how to use rubbing alcohol prepping

multi-use survival tool: rubbing alcohol

------------------------------------------------- Revised 02/01/17
(C) Copyright  2012-2017 by
HappyPreppers.com. All rights reserved. The site happily targets concerned
citizens who are self-reliant survivalists, preppers and homesteaders with original content on survival
following societal collapse. You may link to our site, but
you may NOT reproduce any part of our content, or
store our content in any retrieval system to represent it as your own. Further, you may not transmit content in
any other form or by any means, including (but not limited to) electronic, photocopy, mechanical, or recording
without written consent. HappyPreppers.com makes no warranties.

HappyPreppers.com is a participant in the Amazon Services LLC Associates Program, an affiliate advertising
program designed to provide a means for sites to earn advertising fees by advertising and linking to
amazon.com, amazonsupply.com, or myhabit.com. Amazon is a great place to buy emergency supplies. In
other words, we recommend prepping gear sold on Amazon. It's a great place to shop.

Get prepared! Read more emergency preparedness information on our home page.

This
article on rubbing alcohol and use for preppers has been archived by the waybackmachine.org on
October 18, 2015. This helps protect our copyright. Do NOT copy. (Linking is okay.)
Rubbing alcohol
How to use rubbing alcohol in prepping

Rubbing alcohol is among the essentials preppers stockpile, but
have you ever fully contemplated how useful this unassuming
bottle really is? It's a powerhouse! Discover the practical and
productive uses for rubbing alcohol.

  • Note: Isopropyl alcohol is found commonly in 70%, but left
    you'll find in 99% concentration. This concentrated form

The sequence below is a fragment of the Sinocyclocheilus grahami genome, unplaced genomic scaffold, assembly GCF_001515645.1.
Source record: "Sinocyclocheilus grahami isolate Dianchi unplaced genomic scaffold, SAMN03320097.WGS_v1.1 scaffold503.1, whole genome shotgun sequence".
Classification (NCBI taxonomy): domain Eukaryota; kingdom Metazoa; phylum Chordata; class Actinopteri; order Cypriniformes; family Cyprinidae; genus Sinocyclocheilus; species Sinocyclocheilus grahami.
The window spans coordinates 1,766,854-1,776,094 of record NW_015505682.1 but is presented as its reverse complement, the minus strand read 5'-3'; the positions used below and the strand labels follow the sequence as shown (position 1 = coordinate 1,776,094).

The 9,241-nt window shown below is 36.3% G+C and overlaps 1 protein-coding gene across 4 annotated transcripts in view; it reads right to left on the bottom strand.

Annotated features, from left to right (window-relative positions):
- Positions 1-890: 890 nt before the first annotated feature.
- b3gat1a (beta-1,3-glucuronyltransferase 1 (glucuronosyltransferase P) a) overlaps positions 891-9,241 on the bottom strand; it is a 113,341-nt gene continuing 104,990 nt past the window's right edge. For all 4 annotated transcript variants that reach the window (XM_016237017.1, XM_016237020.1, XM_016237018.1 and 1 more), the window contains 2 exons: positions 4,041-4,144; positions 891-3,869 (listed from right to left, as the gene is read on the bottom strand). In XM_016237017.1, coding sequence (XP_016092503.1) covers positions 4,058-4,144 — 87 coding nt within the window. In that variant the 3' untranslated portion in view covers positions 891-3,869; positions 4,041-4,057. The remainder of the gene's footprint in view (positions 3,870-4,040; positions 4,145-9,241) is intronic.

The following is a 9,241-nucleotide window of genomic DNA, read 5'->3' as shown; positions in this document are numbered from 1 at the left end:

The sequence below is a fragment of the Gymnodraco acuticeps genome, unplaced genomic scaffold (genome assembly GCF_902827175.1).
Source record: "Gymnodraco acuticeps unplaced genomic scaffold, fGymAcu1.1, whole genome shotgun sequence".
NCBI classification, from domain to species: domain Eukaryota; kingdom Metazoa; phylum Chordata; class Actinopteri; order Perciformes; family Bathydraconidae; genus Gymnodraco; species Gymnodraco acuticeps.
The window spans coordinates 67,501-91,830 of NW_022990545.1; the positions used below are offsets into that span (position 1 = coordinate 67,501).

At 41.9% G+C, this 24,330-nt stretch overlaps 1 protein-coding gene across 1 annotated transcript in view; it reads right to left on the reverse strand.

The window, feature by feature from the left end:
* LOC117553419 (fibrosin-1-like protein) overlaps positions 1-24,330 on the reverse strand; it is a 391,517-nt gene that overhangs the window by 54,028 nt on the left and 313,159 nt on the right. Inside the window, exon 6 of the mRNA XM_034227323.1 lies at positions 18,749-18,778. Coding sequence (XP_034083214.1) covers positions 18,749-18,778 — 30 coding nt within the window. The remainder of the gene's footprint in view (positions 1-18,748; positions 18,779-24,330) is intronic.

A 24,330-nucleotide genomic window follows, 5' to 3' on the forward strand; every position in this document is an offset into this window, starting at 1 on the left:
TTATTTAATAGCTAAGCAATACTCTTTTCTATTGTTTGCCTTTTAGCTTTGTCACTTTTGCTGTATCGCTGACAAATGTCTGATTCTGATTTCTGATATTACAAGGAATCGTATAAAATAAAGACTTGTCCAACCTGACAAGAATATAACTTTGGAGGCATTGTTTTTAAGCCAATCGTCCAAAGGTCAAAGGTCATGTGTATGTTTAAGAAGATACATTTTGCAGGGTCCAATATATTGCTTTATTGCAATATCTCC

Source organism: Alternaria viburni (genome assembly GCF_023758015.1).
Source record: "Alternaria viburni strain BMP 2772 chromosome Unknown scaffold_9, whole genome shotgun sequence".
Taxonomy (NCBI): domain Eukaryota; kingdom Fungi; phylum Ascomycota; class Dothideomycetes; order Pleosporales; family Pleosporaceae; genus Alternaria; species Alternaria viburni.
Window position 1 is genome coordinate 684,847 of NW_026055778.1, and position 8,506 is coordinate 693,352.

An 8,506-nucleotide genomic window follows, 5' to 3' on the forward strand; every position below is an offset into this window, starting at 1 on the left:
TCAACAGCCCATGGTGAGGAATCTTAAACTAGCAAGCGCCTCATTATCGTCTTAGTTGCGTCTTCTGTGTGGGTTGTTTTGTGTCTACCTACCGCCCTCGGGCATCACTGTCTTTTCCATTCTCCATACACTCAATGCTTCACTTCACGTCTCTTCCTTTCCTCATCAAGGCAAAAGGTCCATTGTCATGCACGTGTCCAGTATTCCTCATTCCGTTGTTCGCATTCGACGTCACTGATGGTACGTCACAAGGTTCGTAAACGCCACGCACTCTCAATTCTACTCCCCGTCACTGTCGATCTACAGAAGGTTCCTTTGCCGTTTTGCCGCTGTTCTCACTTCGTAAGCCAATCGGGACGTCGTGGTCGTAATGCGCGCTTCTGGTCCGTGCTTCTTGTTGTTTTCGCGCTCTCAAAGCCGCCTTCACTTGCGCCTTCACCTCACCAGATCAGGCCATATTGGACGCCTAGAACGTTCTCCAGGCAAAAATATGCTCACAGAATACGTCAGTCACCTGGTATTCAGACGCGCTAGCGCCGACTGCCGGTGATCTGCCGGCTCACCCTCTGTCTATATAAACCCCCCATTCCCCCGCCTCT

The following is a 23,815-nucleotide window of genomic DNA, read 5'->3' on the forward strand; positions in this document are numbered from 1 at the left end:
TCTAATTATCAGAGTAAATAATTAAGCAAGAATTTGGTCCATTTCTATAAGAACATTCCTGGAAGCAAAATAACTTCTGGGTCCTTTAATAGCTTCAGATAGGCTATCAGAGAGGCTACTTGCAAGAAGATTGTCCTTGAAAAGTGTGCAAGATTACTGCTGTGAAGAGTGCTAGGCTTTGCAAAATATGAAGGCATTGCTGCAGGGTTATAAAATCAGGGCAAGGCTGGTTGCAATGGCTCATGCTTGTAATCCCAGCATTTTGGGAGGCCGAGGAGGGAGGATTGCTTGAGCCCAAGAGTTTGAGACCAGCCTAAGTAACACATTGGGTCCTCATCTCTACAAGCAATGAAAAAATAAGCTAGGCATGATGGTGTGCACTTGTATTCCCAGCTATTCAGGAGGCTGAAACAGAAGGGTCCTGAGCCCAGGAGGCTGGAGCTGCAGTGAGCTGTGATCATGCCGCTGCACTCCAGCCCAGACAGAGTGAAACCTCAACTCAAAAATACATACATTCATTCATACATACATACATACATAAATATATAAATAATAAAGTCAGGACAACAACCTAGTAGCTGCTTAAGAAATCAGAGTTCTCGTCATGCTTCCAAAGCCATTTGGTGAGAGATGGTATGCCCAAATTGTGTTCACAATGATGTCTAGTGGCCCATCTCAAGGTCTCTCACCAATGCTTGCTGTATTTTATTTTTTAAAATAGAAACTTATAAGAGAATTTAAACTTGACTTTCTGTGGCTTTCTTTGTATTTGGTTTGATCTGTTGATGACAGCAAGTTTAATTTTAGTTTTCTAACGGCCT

ships as a hazardous material. The stronger the percentage
    of isopropyl alcohol, the more fuel you will have for burning.
    The 99% variety pictured left is most often associated with
    drug production. It's difficult to source, usually behind the
    counter with the pharmacist also because no one wants you
    drinking it.

How to use Rubbing Alcohol Prepping
Here are 14+ ways to use rubbing alcohol in prepping:

Rubbing alcohol use #1: Prevent athlete's foot.
Remember, you don't have to be an athlete to get athlete's foot.
Athlete's foot is a parasitic fungus that's transmitted from one
person to the next. No one wants a foot fungus and it's easy to
minimize the problem by using rubbing alcohol if your feet ever
get exposure to questionable surfaces such as public showers,
locker rooms, gym floors, or swimming pools.

Not only will direct application of rubbing alcohol after exposure,
kill the fungus, but it will help prevent a secondary bacterial
infection from occurring!

Rubbing alcohol use #2: Make a slushy ice pack
compress.
Improvise a squishy cold pack to sooth aches and pains with
rubbing alcohol and water in a zip lock bag. Unlike a hard ice
block, the compress made with rubbing alcohol will bend and
shape to comfort you. Best of all, you can re-use your inexpensive
compress. When it gets a little too slushy, just return it to
freezer.

  • Here's how to use rubbing alcohol to make a compress:
    The recipe is simple. Mix 1-1/2 cup water with 1/2 cup